When Is Hug A Farmer Day? Of Farmers’ Mental Health and Suicide

The other day, I was researching health externalities of our current food system and came across a shocking statistic: In many countries in the world, farmers are more than twice as likely as the general population to commit suicide. They are frequently cited as the occupational group most likely to have suicidal thoughts and follow through … Continue reading When Is Hug A Farmer Day? Of Farmers’ Mental Health and Suicide

Too Big to be Challenged? Consolidation in the Global Agrochemical World

I’ve been thinking a lot about power lately. Market power, to be precise. The coffee industry has always been relatively concentrated, but currently it is undergoing a period of consolidation that is reverberating across the sector. And it’s not alone: one of the most surprising news stories in recent weeks has been the announced $66 billion … Continue reading Too Big to be Challenged? Consolidation in the Global Agrochemical World

North and South American Food Links (Link Roundup)

This week there has been some seriously great writing about under-the-radar topics that concern food and agriculture, but provide more general insights on the links between countries, sectors and people. I always enjoy link roundups from the blogs and newsletters I follow to get a peek into their reading lists; I hope you will, too! Drought … Continue reading North and South American Food Links (Link Roundup)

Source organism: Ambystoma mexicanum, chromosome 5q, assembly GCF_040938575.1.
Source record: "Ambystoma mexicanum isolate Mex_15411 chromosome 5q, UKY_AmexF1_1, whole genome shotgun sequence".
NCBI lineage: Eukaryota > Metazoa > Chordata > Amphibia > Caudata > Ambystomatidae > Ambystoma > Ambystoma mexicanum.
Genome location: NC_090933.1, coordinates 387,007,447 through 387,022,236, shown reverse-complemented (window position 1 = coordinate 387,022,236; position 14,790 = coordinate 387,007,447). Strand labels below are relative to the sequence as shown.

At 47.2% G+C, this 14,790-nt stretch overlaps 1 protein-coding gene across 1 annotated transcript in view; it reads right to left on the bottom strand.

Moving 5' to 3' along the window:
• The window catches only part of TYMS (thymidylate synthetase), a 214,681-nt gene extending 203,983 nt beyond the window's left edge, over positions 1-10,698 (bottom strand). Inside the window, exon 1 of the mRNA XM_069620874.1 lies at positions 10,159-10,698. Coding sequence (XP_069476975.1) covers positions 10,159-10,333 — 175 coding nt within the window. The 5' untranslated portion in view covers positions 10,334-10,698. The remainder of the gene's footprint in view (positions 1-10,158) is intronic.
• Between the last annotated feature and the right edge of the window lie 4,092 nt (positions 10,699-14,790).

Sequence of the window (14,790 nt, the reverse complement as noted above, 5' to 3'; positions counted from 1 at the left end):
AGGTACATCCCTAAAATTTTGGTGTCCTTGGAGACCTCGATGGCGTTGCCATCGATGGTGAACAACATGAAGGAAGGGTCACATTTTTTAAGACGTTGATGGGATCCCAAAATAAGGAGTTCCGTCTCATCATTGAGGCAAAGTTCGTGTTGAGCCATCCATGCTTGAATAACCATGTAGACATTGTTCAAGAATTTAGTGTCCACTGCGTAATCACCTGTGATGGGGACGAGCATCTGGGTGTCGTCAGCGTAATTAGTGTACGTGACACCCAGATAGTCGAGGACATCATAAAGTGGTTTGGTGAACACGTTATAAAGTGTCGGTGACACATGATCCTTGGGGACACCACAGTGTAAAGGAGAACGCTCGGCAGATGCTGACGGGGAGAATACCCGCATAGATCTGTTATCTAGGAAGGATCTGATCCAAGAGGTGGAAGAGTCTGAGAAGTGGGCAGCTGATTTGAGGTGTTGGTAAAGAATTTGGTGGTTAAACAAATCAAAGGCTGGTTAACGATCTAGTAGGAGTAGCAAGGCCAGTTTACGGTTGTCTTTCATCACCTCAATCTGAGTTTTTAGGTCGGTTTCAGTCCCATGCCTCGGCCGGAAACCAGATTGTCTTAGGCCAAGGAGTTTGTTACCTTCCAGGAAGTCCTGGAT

Learning from Coca-Cola: Last-Mile Humanitarian Supply Chain Innovations

It stands to argue that Coca-Cola is one of the multinationals that elicits the strongest love-hate feelings by the public. It is vilified for its influence on global obesity rates and its undue influence on public health policies, causes outrage over the fact that the acidity of its soda dissolves egg shells, and produces accusations of hypocrisy … Continue reading Learning from Coca-Cola: Last-Mile Humanitarian Supply Chain Innovations

Economic Collapse: Tracing Where Venezuela Went Wrong

It seems the international media really started noticing the Venezuelan economic meltdown when the Coca-Cola factory shut its doors because it ran out of sugar. The national beer provider Empresas Polar soon followed, citing barley shortages. So, now Venezuelans are running out of coke, beer, and pretty much any basic commodity. Online videos show people running … Continue reading Economic Collapse: Tracing Where Venezuela Went Wrong